By Susan Saldibar
“No need to worry about compliance, we’re fine, it’s a new construction site.” Or so they said to Greg Proctor recently. Greg is VP of Business Development for RealPage Compliance Services, a division of RealPage (a Senior Living Foresight partner). The topic of conversation was ADA compliance and what’s interesting about this particular situation is that the RealPage Compliance guys drove by the “new construction site” and, without even getting out of the car, saw that the recently completed building was already out of compliance. Oh snap.
I guess they could just blame it on the architect. But that doesn’t change the fact that when you’re out of compliance you’re facing fixes that could be inexpensive to do now, but very expensive to fix after they’re found by an auditor or, worse yet, exposed in a lawsuit.
Are Communities Just Ticking Bombs?
I caught up with Greg recently and asked him to give me a quick update on where today’s senior living communities are regarding compliance. According to Greg, the real problems haven’t changed much. “It’s not an issue of new regulations and changes to existing ones,” he says. “It’s an issue of knowing whether or not you’re in compliance with existing regulations.” Apparently, in many cases, operators mistakenly think they are already in compliance. For others, with so much already on their plates, compliance reviews end up on the back burner, with fingers crossed that an issue never comes up.
And, yet, the likelihood of an issue “coming up” is pretty high. Because in all his years of doing inspections (numbering thousands) Greg has never found one building that is totally compliant. So, are communities just ticking bombs for compliance lawsuits? What if someone slips and falls due to an incorrect curb cut in the walkway? What if someone in a wheelchair can’t reach a light switch placed too high in your lobby bathroom?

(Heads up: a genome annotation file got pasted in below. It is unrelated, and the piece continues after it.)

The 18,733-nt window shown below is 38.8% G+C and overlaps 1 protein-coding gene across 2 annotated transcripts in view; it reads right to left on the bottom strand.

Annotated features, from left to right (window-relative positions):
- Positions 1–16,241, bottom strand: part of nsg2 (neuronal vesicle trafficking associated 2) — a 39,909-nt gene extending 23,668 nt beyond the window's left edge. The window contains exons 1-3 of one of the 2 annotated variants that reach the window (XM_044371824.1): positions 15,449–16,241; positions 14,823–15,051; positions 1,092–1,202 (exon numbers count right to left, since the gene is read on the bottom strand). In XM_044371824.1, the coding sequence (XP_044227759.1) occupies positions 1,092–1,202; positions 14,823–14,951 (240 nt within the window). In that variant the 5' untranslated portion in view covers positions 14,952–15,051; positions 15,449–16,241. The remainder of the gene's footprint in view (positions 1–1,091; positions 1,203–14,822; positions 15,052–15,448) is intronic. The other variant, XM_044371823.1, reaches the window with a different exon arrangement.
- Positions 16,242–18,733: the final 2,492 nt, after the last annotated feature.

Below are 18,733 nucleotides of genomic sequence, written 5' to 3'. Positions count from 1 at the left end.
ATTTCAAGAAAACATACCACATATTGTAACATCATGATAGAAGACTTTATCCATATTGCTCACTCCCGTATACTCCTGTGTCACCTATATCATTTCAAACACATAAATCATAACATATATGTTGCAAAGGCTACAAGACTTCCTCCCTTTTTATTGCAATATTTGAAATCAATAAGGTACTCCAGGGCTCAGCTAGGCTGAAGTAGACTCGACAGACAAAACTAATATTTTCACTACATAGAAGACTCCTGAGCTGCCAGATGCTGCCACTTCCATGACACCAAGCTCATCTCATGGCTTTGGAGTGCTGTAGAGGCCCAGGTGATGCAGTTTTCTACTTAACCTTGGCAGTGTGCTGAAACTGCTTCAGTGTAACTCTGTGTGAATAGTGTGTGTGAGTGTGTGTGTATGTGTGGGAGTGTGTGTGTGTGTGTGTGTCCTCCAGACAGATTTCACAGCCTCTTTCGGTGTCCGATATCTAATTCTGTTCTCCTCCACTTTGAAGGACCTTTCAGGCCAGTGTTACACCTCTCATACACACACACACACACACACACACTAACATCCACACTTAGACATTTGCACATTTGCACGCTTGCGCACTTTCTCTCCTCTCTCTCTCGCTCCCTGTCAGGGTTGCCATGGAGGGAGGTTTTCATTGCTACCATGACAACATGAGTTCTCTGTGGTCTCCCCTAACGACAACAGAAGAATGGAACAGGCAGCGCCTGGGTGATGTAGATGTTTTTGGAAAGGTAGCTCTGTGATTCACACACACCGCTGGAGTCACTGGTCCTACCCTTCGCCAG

Cheaper Now Than Later
It is that tendency to put off conducting compliance reviews and making the necessary adjustments that Greg says can create trouble downstream. I asked him how much does it actually cost a non-compliant community to get back into compliance? Turns out it’s a heck of a lot cheaper to fix this stuff now than after someone tells you that you have to. Greg shared this sample from an existing spreadsheet for a community:
Realizing that these may not all apply to your property, this is a pretty compelling illustration as to why you should do these adjustments before you end up in a lawsuit. My guess is that $5,100 probably wouldn’t even cover a couple days’ worth of attorney fees.
But it’s also important, once you have a plan in place, to update it every two to three years, Greg tells me. Because, if you do get sued and go to court, the attorney for the plaintiff will probably ask if you have ever had an accessibility plan completed. If so, they’ll want to know why it isn’t up to date. “That’s what I tell operators who don’t keep their compliance documents up to date,” Greg says. “I’ll say, ‘Hey, you don’t want your outdated plan to be Exhibit A in a lawsuit by a plaintiff!’”
You Can Do This Yourself, But You May Not Want To
I asked Greg what operators can do to begin the process of getting their properties back into compliance. “Actually, operators can do a lot of this work themselves,” he tells me. “HUD required a self-evaluation and transition plan be completed for their properties over thirty years ago.” RealPage also has created a really useful ebook that looks at both ADA and FHA compliance requirements. It even has a checklist at the back to make sure you’re tackling all the areas you need to. So, there’s help out there for those who are ready to get it.
But Greg also acknowledges that there is knowledge needed to understand what laws apply and what ones don’t. And some of this may lie outside the owner’s expertise. That’s where an independent third party, like RealPage, can come out and do a thorough evaluation.